Hypnosis refers to a state in which a person becomes more aware, focused, and open to suggestion. While it’s still not understood exactly how this process works, it can bring about some changes in the body including lower blood pressure, slower heart rate, and an increase in alpha waves, which are slower brain waves that bring about relaxation, in a similar way to meditation and other deep relaxation practices. It can be useful for getting more sleep when used alongside relaxation techniques and cognitive behavioral therapy.


Despite an analysis in 2011 finding that most studies into aromatherapy for sleep are not rigorous enough to draw a solid conclusion, many people find that some scents, such as lavender, are good remedies for helping to soothe and relax them at bedtime. Lavender has long been used as a folk remedy for sleep and relaxation and is one of the most soothing essential oils available. You might find that adding a few drops of lavender oil to a bath before bed can help you sleep. The relaxing aroma of the lavender along with the decrease in body temperature that occurs as a result of the warm bath can help you drift away. If you don’t like the smell of lavender, other soothing aromatherapy oils such as patchouli, chamomile, and ylang-ylang are also believed to be useful for sleep.


There are some studies that suggest acupuncture and acupressure may be useful for combatting insomnia, although there is mixed evidence for how well it can work. Acupuncture refers to the insertion of small needles into certain points of the body, while acupressure involves applying pressure to various pressure points that are thought to be connected to certain organs.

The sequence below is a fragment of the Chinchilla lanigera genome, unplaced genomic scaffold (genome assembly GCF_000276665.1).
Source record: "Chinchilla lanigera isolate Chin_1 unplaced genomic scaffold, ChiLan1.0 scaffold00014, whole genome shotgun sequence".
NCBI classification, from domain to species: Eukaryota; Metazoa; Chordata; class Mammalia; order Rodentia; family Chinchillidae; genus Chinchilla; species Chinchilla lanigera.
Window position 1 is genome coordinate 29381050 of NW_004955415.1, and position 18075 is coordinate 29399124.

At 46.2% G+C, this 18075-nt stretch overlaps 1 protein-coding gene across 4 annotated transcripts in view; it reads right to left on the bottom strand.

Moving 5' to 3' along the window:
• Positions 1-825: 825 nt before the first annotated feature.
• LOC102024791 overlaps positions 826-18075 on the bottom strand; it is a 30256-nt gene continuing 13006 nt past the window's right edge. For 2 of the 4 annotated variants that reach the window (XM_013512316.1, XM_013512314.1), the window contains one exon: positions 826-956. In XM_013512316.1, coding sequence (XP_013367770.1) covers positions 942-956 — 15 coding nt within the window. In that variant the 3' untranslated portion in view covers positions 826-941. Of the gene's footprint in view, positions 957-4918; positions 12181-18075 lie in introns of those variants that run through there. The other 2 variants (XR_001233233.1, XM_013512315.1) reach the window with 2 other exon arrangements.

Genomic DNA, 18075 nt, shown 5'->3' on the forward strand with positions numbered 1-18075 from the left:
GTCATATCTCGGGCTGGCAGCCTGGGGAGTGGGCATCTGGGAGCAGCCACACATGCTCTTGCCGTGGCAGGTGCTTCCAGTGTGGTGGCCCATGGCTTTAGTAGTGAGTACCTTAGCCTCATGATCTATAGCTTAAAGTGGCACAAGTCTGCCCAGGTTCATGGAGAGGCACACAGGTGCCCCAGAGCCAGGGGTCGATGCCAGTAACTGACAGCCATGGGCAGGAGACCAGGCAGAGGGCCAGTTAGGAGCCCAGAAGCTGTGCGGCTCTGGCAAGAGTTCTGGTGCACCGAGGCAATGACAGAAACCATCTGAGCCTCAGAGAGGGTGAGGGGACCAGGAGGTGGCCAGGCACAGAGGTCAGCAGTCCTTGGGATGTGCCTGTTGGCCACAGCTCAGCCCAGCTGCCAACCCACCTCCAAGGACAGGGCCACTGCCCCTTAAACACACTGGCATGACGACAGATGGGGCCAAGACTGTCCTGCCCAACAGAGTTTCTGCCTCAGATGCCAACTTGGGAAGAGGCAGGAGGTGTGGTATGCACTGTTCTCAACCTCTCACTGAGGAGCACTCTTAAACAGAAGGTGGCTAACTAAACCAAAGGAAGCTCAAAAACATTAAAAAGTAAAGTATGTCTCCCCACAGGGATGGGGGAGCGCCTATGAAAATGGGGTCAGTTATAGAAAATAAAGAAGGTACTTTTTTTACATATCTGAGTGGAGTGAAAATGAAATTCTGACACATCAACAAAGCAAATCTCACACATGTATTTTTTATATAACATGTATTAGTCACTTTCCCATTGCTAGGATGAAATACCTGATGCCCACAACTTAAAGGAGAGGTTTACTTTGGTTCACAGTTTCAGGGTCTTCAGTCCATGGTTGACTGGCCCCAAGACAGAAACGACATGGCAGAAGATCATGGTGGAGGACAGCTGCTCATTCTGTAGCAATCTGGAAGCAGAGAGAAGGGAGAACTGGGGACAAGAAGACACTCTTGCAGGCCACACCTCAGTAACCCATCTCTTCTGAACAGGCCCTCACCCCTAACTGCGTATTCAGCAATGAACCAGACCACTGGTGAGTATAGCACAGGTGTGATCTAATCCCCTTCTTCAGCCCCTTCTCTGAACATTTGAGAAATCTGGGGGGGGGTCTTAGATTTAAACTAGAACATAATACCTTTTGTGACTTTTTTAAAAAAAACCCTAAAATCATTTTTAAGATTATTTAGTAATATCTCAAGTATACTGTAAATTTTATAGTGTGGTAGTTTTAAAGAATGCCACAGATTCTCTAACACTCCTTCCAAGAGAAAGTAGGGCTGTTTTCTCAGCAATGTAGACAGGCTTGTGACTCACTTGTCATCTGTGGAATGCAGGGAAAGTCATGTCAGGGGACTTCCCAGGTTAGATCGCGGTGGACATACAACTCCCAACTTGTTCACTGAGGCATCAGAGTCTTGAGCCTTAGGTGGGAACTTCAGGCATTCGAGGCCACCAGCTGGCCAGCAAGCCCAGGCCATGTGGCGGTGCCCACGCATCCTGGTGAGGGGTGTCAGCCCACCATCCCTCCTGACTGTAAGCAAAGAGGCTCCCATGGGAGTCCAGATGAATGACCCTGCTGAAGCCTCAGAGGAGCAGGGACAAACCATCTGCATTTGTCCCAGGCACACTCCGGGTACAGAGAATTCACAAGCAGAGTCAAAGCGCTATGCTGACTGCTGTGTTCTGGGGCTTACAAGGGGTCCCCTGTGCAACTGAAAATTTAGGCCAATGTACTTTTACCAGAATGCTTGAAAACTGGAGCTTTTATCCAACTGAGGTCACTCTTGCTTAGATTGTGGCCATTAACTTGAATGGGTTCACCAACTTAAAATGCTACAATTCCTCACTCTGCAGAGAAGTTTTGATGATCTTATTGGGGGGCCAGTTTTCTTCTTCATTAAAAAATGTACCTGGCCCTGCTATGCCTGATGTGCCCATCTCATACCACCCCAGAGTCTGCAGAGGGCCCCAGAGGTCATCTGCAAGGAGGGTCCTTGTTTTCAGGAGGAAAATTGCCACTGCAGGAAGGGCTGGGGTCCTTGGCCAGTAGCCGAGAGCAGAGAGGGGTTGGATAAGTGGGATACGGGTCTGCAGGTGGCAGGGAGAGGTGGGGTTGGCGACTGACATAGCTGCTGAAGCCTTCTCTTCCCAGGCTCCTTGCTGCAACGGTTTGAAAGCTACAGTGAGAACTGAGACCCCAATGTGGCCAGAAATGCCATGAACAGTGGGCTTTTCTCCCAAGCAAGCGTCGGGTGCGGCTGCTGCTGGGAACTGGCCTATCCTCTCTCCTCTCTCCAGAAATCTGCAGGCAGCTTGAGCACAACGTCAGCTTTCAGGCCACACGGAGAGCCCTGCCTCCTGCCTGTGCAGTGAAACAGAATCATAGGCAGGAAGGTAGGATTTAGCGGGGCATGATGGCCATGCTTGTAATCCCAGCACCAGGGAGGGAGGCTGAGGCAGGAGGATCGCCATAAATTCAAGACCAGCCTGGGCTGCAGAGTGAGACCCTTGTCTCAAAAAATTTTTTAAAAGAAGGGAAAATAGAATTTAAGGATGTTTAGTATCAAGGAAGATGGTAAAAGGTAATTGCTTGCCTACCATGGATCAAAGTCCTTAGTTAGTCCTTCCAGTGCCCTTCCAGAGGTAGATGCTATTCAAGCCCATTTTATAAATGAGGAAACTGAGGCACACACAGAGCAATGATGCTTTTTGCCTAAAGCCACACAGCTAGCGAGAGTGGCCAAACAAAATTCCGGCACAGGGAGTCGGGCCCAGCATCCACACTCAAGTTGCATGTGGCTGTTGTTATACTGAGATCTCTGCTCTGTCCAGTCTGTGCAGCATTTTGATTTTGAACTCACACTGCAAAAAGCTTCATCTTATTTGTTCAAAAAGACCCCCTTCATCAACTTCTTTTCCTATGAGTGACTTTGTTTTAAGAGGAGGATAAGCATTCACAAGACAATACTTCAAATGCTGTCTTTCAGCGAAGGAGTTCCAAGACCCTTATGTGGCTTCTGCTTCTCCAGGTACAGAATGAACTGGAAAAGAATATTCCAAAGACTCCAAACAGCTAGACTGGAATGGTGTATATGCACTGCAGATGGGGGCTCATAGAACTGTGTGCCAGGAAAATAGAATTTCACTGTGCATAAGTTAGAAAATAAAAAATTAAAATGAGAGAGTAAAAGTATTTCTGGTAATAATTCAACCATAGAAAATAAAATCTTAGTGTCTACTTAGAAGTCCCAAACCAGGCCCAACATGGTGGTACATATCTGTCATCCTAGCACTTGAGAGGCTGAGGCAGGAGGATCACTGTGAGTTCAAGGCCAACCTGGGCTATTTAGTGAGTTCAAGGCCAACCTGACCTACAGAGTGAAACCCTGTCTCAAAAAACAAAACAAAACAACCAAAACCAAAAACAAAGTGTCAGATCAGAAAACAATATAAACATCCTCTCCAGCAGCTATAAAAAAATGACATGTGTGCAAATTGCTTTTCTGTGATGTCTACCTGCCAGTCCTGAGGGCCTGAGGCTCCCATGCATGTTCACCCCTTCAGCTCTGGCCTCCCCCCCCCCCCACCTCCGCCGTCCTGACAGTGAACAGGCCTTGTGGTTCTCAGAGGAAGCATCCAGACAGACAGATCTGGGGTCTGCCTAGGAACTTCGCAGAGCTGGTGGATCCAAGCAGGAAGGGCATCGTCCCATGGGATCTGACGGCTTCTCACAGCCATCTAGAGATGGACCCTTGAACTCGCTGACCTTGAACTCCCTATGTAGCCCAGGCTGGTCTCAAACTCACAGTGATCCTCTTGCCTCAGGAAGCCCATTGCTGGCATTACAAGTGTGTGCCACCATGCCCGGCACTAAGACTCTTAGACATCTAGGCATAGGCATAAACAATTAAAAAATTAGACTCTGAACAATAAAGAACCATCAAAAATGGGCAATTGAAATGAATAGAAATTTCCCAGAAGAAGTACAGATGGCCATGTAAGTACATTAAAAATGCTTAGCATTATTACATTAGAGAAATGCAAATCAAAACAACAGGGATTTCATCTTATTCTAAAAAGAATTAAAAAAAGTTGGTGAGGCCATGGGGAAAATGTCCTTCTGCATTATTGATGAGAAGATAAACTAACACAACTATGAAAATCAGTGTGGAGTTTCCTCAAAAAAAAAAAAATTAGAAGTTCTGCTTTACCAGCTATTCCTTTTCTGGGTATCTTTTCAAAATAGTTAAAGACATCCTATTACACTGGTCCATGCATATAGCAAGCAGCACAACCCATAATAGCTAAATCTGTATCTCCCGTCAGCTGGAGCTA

Yoga is not just known for improving balance and flexibility; there is also evidence from 2017 that suggests it may be useful for relieving symptoms of insomnia. Yoga refers to a system of breathing, relaxation, healing, and exercise that originated in Indian philosophy. It is described as a union of your body, mind, and spirit. Studies have found that yoga can help you sleep by reducing anxiety and stress hormone levels. Another type of slow-motion exercise that can help you sleep better is tai chi.

Light Exposure

Light therapy is another natural remedy that you may want to consider if you are struggling to sleep. Exposure to light helps to tell your body when to sleep and when to wake up. An outdoor walk first thing in the morning might be useful if you have trouble falling asleep at night, or you may want to speak to your doctor or a sleep specialist about light therapy units for the home. If you often wake up very early in the morning or are falling asleep early, then you could benefit from more light in the late afternoon. Taking a walk outside in the afternoon while it is still light could help.

While some trouble sleeping from time to time is not unusual, insomnia can occur if it happens so often that your daily life is affected. If you often struggle to sleep or have problems regulating your sleep pattern, these natural insomnia remedies might be useful.

Infographic created by More Fit Everyday (MFIT) – makers of energizing pre workout